Category Archives: musings

What would it take for you to change your mind on abortion?

At the moment, abortion is on the nation’s agenda. It’s about time I think; it’s amazing that such an extraordinarily significant issue is essentially a “do not discuss” zone in Australia. I’m going to strike while the iron is hot and do some blogging on it, but…

There’s one serious problem with the discussion on abortion I’ve heard so far – pigheaded certainty. If you are committed to never, ever changing your mind, real discussion can never, ever happen.

Whatever your stance, if you can never be changed by the other’s argument, you can never really discuss it. You will only assert, assert, assert you own view and deny, deny, deny the other’s. Doubt is such an important part of public discourse, it’s the admission that I could be wrong. A bit of doubt means you’ll really listen to the other’s argument, because, well, they just might be right. When you make that admission, the other’s defences lower, your arrogance lowers, and people can really share ideas, and listen, and change.

I don’t think abortion will ever be an easy topic. But I do want it to be a public one. And I do want it to be a thoughtful one. What sort of argument could change your mind? Is anyone making it?


Holiday Goals

I just finished semester one, and it’s break time. I’ve got 29 days to make these things happen, arranged in ascending sentence length by pixels:

  • Write a song.
  • Draft a book for Ben.
  • Roast and drink coffee.
  • Speak well at this thing.
  • Put down a batch of home brew.
  • Sell extraneous baby gear on ebay.
  • Only watch TV if it’s The West Wing.
  • Read “The Revelation of God” by Peter Jensen.
  • Help my mother-in-law sell some stuff on ebay.
  • Book a babysitter and go out for dinner with Meg.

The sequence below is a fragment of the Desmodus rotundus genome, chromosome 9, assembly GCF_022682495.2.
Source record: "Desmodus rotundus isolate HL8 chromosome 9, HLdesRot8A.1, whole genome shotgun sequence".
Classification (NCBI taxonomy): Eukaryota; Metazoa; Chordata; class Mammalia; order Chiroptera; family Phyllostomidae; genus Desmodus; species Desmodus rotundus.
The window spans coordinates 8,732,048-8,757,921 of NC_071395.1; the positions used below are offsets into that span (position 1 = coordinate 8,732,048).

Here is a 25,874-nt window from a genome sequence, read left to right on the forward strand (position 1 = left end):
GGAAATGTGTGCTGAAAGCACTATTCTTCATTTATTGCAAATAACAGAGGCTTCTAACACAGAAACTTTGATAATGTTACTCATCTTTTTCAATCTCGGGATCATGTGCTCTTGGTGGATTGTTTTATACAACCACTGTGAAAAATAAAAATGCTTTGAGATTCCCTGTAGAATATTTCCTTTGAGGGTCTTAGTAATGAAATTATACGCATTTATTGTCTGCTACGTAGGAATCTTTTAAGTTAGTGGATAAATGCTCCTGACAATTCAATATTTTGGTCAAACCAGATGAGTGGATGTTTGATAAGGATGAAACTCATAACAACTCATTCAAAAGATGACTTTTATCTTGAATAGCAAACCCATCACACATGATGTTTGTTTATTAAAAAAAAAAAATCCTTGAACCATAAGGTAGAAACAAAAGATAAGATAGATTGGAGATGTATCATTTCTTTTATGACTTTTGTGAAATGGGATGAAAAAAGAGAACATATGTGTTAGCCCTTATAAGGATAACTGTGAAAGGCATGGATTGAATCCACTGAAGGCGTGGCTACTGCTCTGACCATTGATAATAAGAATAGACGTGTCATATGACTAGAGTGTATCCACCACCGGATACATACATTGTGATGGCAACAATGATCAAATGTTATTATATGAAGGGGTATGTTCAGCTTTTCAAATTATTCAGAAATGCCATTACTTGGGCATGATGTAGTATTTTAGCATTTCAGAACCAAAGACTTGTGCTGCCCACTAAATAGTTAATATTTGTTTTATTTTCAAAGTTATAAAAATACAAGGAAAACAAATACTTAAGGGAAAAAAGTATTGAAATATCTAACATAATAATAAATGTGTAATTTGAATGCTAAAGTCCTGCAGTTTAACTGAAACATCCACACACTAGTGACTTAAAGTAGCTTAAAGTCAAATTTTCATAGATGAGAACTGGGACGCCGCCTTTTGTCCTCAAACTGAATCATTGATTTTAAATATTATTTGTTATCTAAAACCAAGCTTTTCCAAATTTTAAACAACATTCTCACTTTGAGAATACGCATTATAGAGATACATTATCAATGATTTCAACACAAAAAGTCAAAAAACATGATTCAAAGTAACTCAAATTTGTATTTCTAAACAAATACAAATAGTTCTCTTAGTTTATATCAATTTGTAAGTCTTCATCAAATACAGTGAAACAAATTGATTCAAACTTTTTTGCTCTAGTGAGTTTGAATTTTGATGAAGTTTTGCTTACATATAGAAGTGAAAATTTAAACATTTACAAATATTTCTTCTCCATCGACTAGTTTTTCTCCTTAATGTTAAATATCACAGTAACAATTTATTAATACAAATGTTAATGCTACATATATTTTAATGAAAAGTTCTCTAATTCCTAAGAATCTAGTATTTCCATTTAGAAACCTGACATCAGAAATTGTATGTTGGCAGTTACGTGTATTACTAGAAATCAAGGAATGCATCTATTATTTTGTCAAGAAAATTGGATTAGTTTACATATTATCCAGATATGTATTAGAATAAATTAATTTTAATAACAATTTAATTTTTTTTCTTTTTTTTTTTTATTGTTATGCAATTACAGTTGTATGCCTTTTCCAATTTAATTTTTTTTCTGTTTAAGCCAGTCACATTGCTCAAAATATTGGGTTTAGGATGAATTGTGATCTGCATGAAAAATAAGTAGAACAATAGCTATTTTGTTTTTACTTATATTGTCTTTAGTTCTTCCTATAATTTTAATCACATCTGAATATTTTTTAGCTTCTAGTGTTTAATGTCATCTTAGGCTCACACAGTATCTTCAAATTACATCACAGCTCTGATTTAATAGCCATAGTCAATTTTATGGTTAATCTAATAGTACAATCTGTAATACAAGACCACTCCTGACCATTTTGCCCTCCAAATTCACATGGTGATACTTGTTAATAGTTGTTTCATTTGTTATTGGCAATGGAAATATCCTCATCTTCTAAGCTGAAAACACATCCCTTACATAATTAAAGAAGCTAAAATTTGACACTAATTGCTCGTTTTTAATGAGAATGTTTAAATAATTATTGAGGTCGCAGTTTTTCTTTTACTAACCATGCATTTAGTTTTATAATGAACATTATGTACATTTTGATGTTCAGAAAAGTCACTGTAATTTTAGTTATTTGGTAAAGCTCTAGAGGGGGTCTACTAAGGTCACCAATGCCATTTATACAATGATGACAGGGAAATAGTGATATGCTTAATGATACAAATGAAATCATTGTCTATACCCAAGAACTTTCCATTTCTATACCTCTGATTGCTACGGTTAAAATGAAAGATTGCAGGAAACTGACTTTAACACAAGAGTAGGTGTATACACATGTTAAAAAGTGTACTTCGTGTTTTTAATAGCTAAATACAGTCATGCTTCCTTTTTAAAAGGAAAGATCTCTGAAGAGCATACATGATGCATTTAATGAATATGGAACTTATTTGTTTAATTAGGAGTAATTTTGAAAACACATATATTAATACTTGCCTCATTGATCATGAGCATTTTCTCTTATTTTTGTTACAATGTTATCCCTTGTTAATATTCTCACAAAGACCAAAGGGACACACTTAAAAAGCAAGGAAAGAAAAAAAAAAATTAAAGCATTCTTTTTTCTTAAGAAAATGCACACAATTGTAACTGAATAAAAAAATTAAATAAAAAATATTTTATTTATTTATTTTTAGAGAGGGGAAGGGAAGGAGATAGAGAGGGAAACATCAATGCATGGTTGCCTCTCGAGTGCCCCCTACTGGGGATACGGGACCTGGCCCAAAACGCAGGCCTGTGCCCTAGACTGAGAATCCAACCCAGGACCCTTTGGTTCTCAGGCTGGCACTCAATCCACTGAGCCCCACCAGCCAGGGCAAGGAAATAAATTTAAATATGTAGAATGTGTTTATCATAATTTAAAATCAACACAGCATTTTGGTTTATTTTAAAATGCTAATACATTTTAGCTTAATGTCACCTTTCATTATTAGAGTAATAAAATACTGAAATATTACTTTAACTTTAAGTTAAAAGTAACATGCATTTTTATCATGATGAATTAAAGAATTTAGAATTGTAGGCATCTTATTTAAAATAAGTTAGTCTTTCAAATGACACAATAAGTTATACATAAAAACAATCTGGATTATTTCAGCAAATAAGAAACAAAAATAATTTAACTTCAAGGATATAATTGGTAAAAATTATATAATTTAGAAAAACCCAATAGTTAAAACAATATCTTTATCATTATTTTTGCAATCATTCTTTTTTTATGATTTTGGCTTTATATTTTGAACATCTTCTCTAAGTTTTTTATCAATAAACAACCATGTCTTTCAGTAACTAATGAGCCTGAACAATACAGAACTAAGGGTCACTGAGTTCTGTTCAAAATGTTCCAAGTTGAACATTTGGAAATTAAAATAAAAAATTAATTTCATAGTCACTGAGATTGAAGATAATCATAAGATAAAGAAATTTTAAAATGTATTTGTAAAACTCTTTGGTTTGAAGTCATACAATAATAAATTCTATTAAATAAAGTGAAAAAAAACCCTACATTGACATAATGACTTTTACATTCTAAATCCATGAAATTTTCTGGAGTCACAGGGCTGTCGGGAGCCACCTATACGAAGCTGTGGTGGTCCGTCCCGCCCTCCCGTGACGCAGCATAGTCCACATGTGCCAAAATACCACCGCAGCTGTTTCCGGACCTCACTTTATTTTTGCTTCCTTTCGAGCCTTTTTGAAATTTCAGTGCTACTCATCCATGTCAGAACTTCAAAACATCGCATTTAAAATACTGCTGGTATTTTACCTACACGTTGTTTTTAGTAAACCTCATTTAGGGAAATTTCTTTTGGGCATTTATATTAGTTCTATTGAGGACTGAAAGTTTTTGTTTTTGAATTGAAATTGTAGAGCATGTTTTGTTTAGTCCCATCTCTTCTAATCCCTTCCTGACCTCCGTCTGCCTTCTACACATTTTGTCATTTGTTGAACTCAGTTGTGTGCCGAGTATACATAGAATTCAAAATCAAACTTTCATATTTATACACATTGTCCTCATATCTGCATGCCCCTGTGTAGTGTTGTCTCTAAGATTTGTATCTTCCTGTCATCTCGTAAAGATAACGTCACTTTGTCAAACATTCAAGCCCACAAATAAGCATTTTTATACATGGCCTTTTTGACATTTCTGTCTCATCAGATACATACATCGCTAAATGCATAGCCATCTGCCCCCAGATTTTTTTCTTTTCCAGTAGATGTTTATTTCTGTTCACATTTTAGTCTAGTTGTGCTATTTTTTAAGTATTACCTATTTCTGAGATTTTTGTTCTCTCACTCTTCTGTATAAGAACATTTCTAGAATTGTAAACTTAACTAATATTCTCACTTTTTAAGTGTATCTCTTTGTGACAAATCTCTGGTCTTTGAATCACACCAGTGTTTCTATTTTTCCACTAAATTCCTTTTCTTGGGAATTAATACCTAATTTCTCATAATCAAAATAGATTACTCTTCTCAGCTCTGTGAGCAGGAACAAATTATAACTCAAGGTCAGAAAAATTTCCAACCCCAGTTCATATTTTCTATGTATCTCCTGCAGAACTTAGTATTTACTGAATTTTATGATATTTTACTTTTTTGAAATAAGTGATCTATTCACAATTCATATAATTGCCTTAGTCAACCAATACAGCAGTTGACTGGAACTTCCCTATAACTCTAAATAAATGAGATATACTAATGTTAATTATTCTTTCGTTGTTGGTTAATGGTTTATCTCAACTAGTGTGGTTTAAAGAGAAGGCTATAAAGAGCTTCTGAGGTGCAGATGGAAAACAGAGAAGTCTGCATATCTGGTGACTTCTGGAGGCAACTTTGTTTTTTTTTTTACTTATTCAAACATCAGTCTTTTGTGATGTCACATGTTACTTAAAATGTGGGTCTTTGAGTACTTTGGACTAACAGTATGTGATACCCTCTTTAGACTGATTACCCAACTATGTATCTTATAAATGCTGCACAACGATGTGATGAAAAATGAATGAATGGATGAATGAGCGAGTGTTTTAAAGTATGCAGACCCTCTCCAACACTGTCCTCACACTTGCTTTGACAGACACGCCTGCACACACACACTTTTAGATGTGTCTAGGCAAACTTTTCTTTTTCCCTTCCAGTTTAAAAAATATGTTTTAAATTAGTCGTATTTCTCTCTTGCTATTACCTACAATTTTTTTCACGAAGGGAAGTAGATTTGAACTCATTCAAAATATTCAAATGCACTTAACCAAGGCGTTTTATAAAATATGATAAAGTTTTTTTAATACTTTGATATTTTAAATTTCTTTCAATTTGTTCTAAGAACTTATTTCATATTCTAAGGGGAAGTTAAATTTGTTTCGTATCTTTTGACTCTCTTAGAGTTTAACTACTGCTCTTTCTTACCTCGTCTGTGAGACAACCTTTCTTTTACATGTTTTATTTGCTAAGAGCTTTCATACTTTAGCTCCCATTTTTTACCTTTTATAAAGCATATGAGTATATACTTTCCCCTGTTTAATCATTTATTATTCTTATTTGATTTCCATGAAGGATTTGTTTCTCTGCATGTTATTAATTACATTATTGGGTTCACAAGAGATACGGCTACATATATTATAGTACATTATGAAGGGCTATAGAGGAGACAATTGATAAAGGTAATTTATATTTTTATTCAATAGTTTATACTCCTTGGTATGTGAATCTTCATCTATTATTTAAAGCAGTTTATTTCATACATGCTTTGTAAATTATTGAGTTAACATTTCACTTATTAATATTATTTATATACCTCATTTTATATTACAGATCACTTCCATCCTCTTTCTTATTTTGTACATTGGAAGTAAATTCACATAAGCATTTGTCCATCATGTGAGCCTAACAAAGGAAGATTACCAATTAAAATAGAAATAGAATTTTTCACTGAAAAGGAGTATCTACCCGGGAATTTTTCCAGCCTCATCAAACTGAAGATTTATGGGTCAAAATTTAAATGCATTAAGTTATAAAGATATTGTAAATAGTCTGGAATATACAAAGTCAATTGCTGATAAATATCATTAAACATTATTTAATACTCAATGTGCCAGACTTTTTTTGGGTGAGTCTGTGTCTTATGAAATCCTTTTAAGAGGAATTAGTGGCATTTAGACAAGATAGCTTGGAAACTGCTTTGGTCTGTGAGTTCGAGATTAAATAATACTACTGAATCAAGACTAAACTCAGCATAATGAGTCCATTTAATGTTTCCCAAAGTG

• Go to a comedy club and laugh at some funny jokes.
  • Check my email infrequently. Have it zeroed weekly.
  • Learn my Greek and Hebrew vocab for semester two.
  • Read “Disturbing Devine Behavior” by Eric A. Seibert.
  • Send a sympathy card to the parents of a friend who died.
  • Librarything-ify my latest batch of books, and shelve them.
  • Sort out my semester one college notes: Either file it or chuck it.
  • See the Proudies. They are cool people who sometimes live in Indonesia.
  • Go on a Bunnings Adventure: return a heater, buy a doormat, look at tools.
  • Be so helpful around the house that Meg is all like, “Whoa! My husband is seriously helpful around the house!”

If you’ve got a break, what are you doing?

I iz in ur twitterz and ur facebukz, cloggin up ur feedz.

I’ve toned down my social media involvement lately. Very little facebook interaction, very few tweets.

Basically, I needed a break from 1) the noise, 2) contributing to the noise and 3) knowing that there were things I wasn’t doing because I was listening to and making noise.

The noise

Now, sometimes it’s a fun, useful and interactive noise. Sometimes it’s noise that really does create and improve relationships. Twitter has put me in contact with people around the world I wouldn’t otherwise have access to. Facebook has kept me in (some form of) contact with people I would have fallen out of touch with. But in the end, it’s still noise. It’s hundreds and hundreds of people putting whatever they want in my feed, and I felt like I needed a break.

Contributing to the noise

On the other hand, do people really need to know that my son was crook this week? Do they need to know I’m hungry because I forgot my lunch? Do they need to know my progress on assignments? Do they need to know that I’m in a lecture? I decided that, for a couple of weeks at least, they don’t.

And what exactly is it within me that gains some satisfaction from telling people these things? Complicated. Too long, did not answer.

Point is, I decided not to contribute to the noise.

You too?

I was feeling unproductive because of the noise. I’m snowed under, and this was easy noise to cut out. It’s been helpful.

Are there things you need to get done that aren’t getting done? Are you going to bed wishing you had more time in the day? Are there real-life relationships that could do with some real-life fostering? Maybe you could cut out the noise for a little while too and see if it helps. Let me know?


PS. Also, I walked past a facebook friend in the street the other day but she didn’t recognise me. That ain’t a friend, right? That’s a contact, and a close-to-dead one.

PPS. I realise that there is a bit of irony in telling you I blogged this by posting it to fb and twitter. Funny old world, innit?

Sydney’s Quirky Christianity: The Only Time We Don’t Worship is On Sundays.

(Note: I actually drafted this post seven months ago. But I have just now finished typing a giant email to a mate on this topic, and decided it’s time to go on the record with this. Here’s hoping all my friendships with Sydney Anglicans don’t collapse.)

Good theology can lead to some real hassles.

We know that we should worship God with our whole life, right? Yep. That’s the good theology part.